I have in my hand a biro with a round barrel as opposed to the more familiar hexagonal bic shape - designed for ease of grip. The irony being I find the round barrel both easier to grip and more pleasing on the eye. Oh how we laughed. Lots of products would have us believe that we really are useless at holding onto things and developers build their unique selling points around their improved ability to facilitate ease of grip. Even when wet! It's obvious really but the economy is driven by innovation. Innovation cross the nation instant salvation. Or something like that. Is this the same as needs must as the Devil drives? Or necessity is the mother of invention? Really it's we need something to keep all this money making more money so let's invent a process called innovation.
I really must confess to a sense of major existential angst derived from my inherent love of a piece of gadgetry at a bargain price. There is a feeling of futilty that surrounds this. The sense of scrabbling for paper money fluttering down from a window near the top of, say, Canary Wharf. Or the child in Orwell's 1984 who steals the family's last piece of chocolate and runs off to eat it alone. All probably as a result of my catholic guilt but I'm interested in exploring this non the less. As a child I had on my bedroom window sill a replica John Player Special racing car that was actually a radio. At the time this struck us as a miracle of modern science. My parents had bid for it at a street market where the crowd are whipped into a frenzy of desire by genuinely luxurious electrical goods being sold (to ringers) at insanely cheap prices. I seem to recall a calculator selling for 50p! This is probably what the car-radio was worth but despite the shame I felt about my parents spending £10 on such an item it did bring with it a sense of mystery that has remained with me. This is the pleasure I derived from turning the tuning dial scanning the airwaves and picking up split second whafts of other worlds breaking through the crackle. I seemed to make intuitive assumptions about how far away the source of the signal was.There is perhaps a rational explanation for why, for instance, Police dialogue seemed closer. Now I ask myself if I ever really did hear the police? Don't you need a special receiver for that? I recently derived much parental pleasure as my sons conversed with a nearby mini-cab controler on their walkie talkies. I feel sure were they to have done this on face book I would not be so pleased. At the time i was sat on a bench observing their navigations around the local boating lake and our shore to vessel communications made it doubly thrilling.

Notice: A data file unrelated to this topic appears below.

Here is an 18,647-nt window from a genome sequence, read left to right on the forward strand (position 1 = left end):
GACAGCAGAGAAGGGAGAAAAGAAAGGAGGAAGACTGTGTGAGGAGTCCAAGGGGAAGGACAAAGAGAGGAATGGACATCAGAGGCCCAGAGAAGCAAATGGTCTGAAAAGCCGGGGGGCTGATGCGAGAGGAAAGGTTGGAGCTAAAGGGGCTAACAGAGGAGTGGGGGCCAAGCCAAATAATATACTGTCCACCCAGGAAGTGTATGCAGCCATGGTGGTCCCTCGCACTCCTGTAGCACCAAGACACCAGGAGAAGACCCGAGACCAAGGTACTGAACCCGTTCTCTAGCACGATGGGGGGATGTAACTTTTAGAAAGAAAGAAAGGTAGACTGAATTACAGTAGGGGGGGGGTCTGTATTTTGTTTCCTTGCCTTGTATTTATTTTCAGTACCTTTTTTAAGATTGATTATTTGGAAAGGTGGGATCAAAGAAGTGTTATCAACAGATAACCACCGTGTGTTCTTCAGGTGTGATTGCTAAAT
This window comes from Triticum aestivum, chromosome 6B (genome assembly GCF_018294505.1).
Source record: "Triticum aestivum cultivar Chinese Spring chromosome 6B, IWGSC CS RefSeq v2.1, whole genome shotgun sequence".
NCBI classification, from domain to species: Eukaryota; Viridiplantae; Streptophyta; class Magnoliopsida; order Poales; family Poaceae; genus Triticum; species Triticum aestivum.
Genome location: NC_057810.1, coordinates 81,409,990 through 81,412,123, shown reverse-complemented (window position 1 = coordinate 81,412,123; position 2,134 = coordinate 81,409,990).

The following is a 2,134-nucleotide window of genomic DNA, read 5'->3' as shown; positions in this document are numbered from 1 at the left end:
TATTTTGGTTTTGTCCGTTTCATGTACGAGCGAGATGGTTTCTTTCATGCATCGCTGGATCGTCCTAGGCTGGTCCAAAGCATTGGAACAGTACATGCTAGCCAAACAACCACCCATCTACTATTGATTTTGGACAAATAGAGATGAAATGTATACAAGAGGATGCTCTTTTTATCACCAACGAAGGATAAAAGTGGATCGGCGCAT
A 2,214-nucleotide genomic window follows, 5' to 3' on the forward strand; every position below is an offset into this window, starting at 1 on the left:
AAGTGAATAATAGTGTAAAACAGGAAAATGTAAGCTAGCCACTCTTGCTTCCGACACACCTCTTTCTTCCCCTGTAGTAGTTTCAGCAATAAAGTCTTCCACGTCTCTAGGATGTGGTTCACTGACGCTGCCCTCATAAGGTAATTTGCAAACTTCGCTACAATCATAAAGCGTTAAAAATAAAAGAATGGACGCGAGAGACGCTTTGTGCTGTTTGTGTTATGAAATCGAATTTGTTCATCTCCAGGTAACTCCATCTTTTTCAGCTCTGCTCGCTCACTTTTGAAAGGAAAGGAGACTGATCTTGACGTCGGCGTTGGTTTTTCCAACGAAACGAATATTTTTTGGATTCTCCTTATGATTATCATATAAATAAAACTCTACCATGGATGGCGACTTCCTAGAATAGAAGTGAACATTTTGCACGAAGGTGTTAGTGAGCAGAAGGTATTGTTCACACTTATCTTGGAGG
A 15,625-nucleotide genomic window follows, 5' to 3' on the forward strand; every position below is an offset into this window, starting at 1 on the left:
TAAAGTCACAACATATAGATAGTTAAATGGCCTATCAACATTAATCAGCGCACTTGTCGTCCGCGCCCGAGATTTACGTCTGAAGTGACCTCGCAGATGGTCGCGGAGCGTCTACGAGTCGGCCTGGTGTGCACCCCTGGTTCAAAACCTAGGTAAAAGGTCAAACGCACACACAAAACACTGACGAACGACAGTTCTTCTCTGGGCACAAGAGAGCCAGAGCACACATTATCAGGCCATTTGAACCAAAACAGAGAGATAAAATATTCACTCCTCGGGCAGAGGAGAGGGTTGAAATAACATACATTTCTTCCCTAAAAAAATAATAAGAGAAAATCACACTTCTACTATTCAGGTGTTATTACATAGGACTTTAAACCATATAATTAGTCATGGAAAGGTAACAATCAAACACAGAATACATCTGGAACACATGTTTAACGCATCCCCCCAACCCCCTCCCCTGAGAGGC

With the innovation of digital radio signals are much clearer and there are no choppy seas of static to cross. The interface is in place. Trawling through a list of radio station names (hazarding a guess as to the music they play - Gaydar, Chill, Smooth) is not the same as moving a red line across a baffling spread of complex numerals waiting for sonic cohesion to occur. On my digital radio the wait whilst the radio tunes into the selected name removes all sense of wireless sweeping. I prefered having to listen until I found out what I was listening to. Sometimes you would never find out. Scanning the radio waves in the small box of my bedroom was a way of connecting to the infinity of the space beyond the walls - the enclosed meets the eternal. I could easily imagine my bed as a small fishing trawler adrift on an endless ocean of unfathomable depths.
I can remember feeling oddly ambivalent towards the state issued stickers to help you remember the new wavelengths of the BBC radio stations. Red for the trustworthy plodding Radio 2 and blue for the yapping puppy of Radio 1. It was still up to you to place these stickers in the right place which makes it seem like a very tactile version of the initial set up on a digital set. I was never a radio fetishist in the sense of wanting to be a pirate radio dj and whilst I did get a thrill from occasionally happening on Radio Caroline, I was equally in thrall to the static between the stations. No static, however was desired when tuning into the top 40. this proved problematic when I held my new radio cassette player on the back seat of my parents Wolsey (or was it the Citreon?). there aren't many times in life when I can genuinely recall where I was when something epoch defing happened but I still have a very clear memory of us negotiating the round about just outside Broadbridge Heath as Rock Lobster came in at number 39. Here was a song that literally coalesced all the radio waves into one enchanting sonic spell. Later I bought the album and the opening track Planet Claire () tried to do this in a more direct fashion. I do believe, thinking about it now, that it was that sense of a signal beamed from another world that we (David Devant and His Spirit Wife) were trying to summon on the opening track to our first album.
Just over a year after hearing Rock lobster I came down to breakfast on my thirteenth birthday to hear the breaking radio news that family icon John Lennon had just been shot dead. It seems I remember radio news but not television.
Back then popular culture and indeed any culture seemed like the tip of the iceberg. We all knew that there were inky depths available to be explored should we be able to find a route through the earth's crust to a subterranean lake. Now all you need to do is type "what's on the tip of my tongue?" into Google to get various images of Mark Ronson's white trainers in profile. Or perhaps, if you're lucky the Fit-Flop a shoe that keeps you fit. It is the innovative brain child of a lady too busy to exercise because she is immersed in promoting a shoe she has created that keeps you fit when you're too busy to exercise.